Game Info:

Developed by: The Game Bakers
Published by: The Game Bakers
Released: June 5, 2016
Available on: PS4 (PSN), Windows
Genre: Action
Number of Players: Single-player
ESRB Rating: Mature for violence and strong language
Price: $24.99 (Steam, PS4)

Furi is, I believe, the first non-IOS game made by the company The Game Bakers, and I would say they did a very good job. Without spoiling too much, the main character is a prisoner with the goal of breaking out, and he is assisted by a man in purple with an oversized rabbit hat covering the top half of his head. At the start of the game the player is in the dark as to why the main character is imprisoned and you really don’t find out his name (or what amounts to one) until the very last boss.  Over the course of the game, though, you do find out why he was imprisoned. Now, to break out of the prison, the main character is killing his jailers and a few other prisoners. Some of them are amoral, some are mentally damaged, and others sincerely believe that letting the main character out will doom the world. The main character is not a remorseless killing machine as, in cutscenes, he does show remorse for killing the more moral enemies.

Now to the meat of the game: the bosses. They really are the focus of the game, and they are very challenging. While fundamentally the same, each boss has its own set of unique mechanics and toolsets that sets them apart from each other. In short they feel completely different from each other. To emphasize this each boss also has its own personality and backstory that further cements their differences. Going back to the gameplay component of boss fights, every boss has multiple phases that you, the player, have to go through in order to kill them. In each new phase, a boss will either add new abilities or, in a few cases, completely change up the fight. To add to this, for multiple bosses, each phase is composed of 2 sub-phases: a “free-form” phase (which is top down) and a “melee” phase (which traps both characters in a circle and the perspective shifts to the side). The last phase for each boss is almost always the same. It starts out as a free-form phase, the boss becomes invincible and the boss goes into bullet-heck mode, and the melee phase after it is slightly easier than the prior melee phases. Again though there are exceptions.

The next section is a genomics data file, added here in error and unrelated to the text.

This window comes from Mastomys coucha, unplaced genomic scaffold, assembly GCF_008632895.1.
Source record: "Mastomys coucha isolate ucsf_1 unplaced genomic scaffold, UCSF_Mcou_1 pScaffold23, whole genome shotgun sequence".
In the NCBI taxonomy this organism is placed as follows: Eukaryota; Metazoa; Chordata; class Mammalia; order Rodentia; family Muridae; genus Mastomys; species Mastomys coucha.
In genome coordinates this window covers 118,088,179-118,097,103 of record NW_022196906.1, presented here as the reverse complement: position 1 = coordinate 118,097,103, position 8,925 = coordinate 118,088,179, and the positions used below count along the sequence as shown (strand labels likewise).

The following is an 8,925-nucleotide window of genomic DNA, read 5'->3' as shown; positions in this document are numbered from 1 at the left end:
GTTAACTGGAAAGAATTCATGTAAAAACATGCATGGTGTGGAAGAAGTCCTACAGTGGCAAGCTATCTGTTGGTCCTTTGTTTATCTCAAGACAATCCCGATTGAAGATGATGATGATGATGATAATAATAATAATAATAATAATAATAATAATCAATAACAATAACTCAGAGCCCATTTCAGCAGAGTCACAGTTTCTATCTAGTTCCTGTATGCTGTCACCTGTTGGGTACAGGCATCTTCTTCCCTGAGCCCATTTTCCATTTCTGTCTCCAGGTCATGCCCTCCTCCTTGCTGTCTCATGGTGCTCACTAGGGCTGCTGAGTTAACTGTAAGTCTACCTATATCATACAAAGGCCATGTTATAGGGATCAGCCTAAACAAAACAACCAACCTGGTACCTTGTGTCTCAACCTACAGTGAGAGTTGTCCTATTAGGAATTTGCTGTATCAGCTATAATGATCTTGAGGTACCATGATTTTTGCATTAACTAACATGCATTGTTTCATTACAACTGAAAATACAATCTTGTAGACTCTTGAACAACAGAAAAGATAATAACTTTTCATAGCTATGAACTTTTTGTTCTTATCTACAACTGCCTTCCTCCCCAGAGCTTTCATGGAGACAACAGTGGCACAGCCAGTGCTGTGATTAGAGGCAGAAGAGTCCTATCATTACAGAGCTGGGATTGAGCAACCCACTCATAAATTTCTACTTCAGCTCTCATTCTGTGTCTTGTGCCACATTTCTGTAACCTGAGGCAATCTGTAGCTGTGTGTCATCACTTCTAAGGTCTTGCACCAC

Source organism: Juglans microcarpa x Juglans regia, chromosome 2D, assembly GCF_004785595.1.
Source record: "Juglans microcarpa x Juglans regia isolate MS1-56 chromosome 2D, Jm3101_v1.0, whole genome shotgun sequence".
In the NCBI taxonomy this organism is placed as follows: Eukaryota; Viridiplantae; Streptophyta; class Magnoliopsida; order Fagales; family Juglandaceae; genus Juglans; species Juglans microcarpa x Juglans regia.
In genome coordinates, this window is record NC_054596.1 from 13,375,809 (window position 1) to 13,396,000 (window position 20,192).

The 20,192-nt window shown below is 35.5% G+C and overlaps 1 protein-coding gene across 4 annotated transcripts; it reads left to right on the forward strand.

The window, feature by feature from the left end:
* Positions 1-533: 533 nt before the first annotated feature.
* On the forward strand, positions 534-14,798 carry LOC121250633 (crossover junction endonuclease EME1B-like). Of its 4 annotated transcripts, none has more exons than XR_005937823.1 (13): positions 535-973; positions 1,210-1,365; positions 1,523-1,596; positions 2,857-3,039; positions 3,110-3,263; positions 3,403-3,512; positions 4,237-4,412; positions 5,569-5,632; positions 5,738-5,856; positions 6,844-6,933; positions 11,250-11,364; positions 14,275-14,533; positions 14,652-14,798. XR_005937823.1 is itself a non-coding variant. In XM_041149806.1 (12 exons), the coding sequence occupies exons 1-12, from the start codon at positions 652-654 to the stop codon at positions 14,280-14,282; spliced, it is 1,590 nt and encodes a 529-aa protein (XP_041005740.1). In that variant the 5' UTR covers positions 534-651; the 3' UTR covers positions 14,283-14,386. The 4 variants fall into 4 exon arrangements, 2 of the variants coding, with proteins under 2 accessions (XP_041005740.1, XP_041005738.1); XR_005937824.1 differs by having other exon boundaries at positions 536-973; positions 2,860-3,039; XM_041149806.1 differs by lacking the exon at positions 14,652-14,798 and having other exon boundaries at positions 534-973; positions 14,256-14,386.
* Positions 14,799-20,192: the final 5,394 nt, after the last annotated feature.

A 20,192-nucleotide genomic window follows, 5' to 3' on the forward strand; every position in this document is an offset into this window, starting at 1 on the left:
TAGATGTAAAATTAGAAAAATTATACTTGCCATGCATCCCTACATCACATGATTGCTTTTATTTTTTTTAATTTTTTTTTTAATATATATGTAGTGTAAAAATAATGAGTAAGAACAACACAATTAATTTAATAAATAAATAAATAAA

Strong Points: This game is very challenging; The bosses are diverse in movesets and personality: Story is pretty good; Catchy music; The ability to fight bosses from the main menu in any order
Weak Points: This game is very challenging; Too short if played on easy mode; Somewhat short regardless of mode
Moral Warnings: Cursing is used; Violence; You cut down moral characters